Nobody has a right to cause harm to the community of Life, regardless of what they believe themselves to be doing. The only way to change a human cycle of behavior – or any biological cycle — is to cut the cycle. That’s why good discussion is essential. First we must see the cycle and then we must modify our behaviors. Nobody sees everything; the cycle cannot be cut by each individual person trying to prove that he personally knows all about the cycle. That turns human control over to evolutionary control and the wheel turns round once again to repeat the past interminably. The only way to change the cycle is by pooling our knowledge of it. Otherwise we doom ourselves to repeat the cycle by focusing all our own energies either on promoting or fighting against the little bit of it that we understand and so pushing it around one more turn of the wheel of divide and conquer.

So this is what happens instead of discussion. If I say to you that I believe population control is the only viable solution to our root problem (the actual cause of the illness without which we cannot cure the disease). What do you say to me? Usually it is one of these things: a) “I disagree;” b) “Let George do it,” which means, “I’m doing something more important than you are, and I don’t want to stop doing that to engage in population control, which is not nice and about which I am not concerned and know very little”; c) ”How would you control the problem without also doing something so appalling that I won’t even think or talk about it?” (I’ll answer that one because of course it is the problem — but it’s not a reason to not talk about it. We are communally already doing something even more appalling by not taking appropriate action; d) “Nobody would give us money if we talk about population control;” e) (well, that’s a partial list, and that’s only the people who do agree that we need to stop the growth. The other side has even more vigorous replies.)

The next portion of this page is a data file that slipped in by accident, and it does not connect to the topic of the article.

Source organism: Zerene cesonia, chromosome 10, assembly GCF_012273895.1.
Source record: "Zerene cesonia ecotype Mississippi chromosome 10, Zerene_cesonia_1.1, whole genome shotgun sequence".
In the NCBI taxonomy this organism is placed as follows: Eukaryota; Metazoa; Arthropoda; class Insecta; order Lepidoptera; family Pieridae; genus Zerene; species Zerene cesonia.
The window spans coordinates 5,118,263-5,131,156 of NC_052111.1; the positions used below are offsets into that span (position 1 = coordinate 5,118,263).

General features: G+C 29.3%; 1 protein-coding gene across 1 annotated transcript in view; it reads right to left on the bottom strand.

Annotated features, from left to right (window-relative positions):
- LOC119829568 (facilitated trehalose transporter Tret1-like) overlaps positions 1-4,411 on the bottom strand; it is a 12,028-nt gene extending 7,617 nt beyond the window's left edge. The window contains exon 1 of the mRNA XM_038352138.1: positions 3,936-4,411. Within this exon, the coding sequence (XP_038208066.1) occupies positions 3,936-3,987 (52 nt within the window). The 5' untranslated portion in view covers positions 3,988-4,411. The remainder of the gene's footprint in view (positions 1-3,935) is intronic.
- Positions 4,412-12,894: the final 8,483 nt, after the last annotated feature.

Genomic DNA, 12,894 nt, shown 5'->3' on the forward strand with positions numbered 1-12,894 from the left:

130622-canyon-ASC_3624sTHOSE ANSWERS ARE NOT DISCUSSION, they are attempts to avoid discussion. Of course everyone has said or thought those things, but unless you actually state your reasoning and then are willing to carry forward the discussion, those answers are not discussion; they are attempts to avoid discussion. And there is no point trying to discuss a real communal issue with someone who only cares about his own.

None of those are even a right answer if we seriously want to resolve the problem. The answer is WHY? Or if you already know why, the answer is HOW? The answer is NOT “Everyone has a right to his own opinion.” And the answer is not to complain about how a thing is said — so long as it is focused on the problem and is not abusive (meaning that people are actually listening to the other and trying to understand and respond) — but to complain if discussion is not permitted, usually because some believe themselves to have the only answer and are not interested in the fact that there are many implications of ANY problem, and nobody knows all of them. Either we pool our knowledge or it’s divide and conquer time again and the cycle repeats itself as it has done for a couple of millennia at least.